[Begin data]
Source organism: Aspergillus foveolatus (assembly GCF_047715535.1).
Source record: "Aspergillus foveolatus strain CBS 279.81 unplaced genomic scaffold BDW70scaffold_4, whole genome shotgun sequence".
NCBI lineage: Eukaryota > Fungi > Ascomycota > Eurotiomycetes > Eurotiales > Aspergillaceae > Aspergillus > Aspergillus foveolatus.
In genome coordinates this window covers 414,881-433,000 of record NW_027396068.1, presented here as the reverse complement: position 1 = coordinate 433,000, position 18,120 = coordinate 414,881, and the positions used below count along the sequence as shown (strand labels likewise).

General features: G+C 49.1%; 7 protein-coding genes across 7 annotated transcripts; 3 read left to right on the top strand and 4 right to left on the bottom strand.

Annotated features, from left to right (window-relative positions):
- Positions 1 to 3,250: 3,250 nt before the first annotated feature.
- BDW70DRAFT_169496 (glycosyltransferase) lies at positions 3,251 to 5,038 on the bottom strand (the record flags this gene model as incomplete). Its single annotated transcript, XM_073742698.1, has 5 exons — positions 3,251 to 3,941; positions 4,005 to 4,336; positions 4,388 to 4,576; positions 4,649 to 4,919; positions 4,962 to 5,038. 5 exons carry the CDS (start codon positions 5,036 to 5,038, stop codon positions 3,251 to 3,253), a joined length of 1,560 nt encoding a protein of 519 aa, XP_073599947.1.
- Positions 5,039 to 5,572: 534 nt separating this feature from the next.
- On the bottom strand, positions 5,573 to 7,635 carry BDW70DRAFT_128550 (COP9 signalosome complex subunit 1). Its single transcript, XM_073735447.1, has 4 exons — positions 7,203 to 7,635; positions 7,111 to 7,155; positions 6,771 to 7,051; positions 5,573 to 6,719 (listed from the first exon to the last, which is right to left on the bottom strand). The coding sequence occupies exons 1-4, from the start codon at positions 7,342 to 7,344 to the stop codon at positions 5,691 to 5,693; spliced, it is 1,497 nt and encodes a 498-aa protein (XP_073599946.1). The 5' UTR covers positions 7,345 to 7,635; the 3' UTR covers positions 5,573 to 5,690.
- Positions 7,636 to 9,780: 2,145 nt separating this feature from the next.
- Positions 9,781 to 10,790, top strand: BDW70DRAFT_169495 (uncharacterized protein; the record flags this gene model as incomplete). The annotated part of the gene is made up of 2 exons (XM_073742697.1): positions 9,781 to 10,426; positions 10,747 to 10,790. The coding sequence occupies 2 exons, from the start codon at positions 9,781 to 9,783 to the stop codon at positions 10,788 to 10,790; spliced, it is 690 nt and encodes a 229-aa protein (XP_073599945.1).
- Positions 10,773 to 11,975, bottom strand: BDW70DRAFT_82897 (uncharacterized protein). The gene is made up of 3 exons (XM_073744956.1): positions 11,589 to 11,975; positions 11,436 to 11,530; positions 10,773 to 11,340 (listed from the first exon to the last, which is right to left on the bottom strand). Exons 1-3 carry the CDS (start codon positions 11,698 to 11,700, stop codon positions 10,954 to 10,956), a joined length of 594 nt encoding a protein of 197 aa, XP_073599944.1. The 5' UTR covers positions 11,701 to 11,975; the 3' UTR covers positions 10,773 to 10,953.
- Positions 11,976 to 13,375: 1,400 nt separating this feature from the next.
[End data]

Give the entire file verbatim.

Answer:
Source organism: Aspergillus foveolatus (assembly GCF_047715535.1).
Source record: "Aspergillus foveolatus strain CBS 279.81 unplaced genomic scaffold BDW70scaffold_4, whole genome shotgun sequence".
NCBI lineage: Eukaryota > Fungi > Ascomycota > Eurotiomycetes > Eurotiales > Aspergillaceae > Aspergillus > Aspergillus foveolatus.
In genome coordinates this window covers 414,881-433,000 of record NW_027396068.1, presented here as the reverse complement: position 1 = coordinate 433,000, position 18,120 = coordinate 414,881, and the positions used below count along the sequence as shown (strand labels likewise).

General features: G+C 49.1%; 7 protein-coding genes across 7 annotated transcripts; 3 read left to right on the top strand and 4 right to left on the bottom strand.

Annotated features, from left to right (window-relative positions):
- Positions 1 to 3,250: 3,250 nt before the first annotated feature.
- BDW70DRAFT_169496 (glycosyltransferase) lies at positions 3,251 to 5,038 on the bottom strand (the record flags this gene model as incomplete). Its single annotated transcript, XM_073742698.1, has 5 exons — positions 3,251 to 3,941; positions 4,005 to 4,336; positions 4,388 to 4,576; positions 4,649 to 4,919; positions 4,962 to 5,038. 5 exons carry the CDS (start codon positions 5,036 to 5,038, stop codon positions 3,251 to 3,253), a joined length of 1,560 nt encoding a protein of 519 aa, XP_073599947.1.
- Positions 5,039 to 5,572: 534 nt separating this feature from the next.
- On the bottom strand, positions 5,573 to 7,635 carry BDW70DRAFT_128550 (COP9 signalosome complex subunit 1). Its single transcript, XM_073735447.1, has 4 exons — positions 7,203 to 7,635; positions 7,111 to 7,155; positions 6,771 to 7,051; positions 5,573 to 6,719 (listed from the first exon to the last, which is right to left on the bottom strand). The coding sequence occupies exons 1-4, from the start codon at positions 7,342 to 7,344 to the stop codon at positions 5,691 to 5,693; spliced, it is 1,497 nt and encodes a 498-aa protein (XP_073599946.1). The 5' UTR covers positions 7,345 to 7,635; the 3' UTR covers positions 5,573 to 5,690.
- Positions 7,636 to 9,780: 2,145 nt separating this feature from the next.
- Positions 9,781 to 10,790, top strand: BDW70DRAFT_169495 (uncharacterized protein; the record flags this gene model as incomplete). The annotated part of the gene is made up of 2 exons (XM_073742697.1): positions 9,781 to 10,426; positions 10,747 to 10,790. The coding sequence occupies 2 exons, from the start codon at positions 9,781 to 9,783 to the stop codon at positions 10,788 to 10,790; spliced, it is 690 nt and encodes a 229-aa protein (XP_073599945.1).
- Positions 10,773 to 11,975, bottom strand: BDW70DRAFT_82897 (uncharacterized protein). The gene is made up of 3 exons (XM_073744956.1): positions 11,589 to 11,975; positions 11,436 to 11,530; positions 10,773 to 11,340 (listed from the first exon to the last, which is right to left on the bottom strand). Exons 1-3 carry the CDS (start codon positions 11,698 to 11,700, stop codon positions 10,954 to 10,956), a joined length of 594 nt encoding a protein of 197 aa, XP_073599944.1. The 5' UTR covers positions 11,701 to 11,975; the 3' UTR covers positions 10,773 to 10,953.
- Positions 11,976 to 13,375: 1,400 nt separating this feature from the next.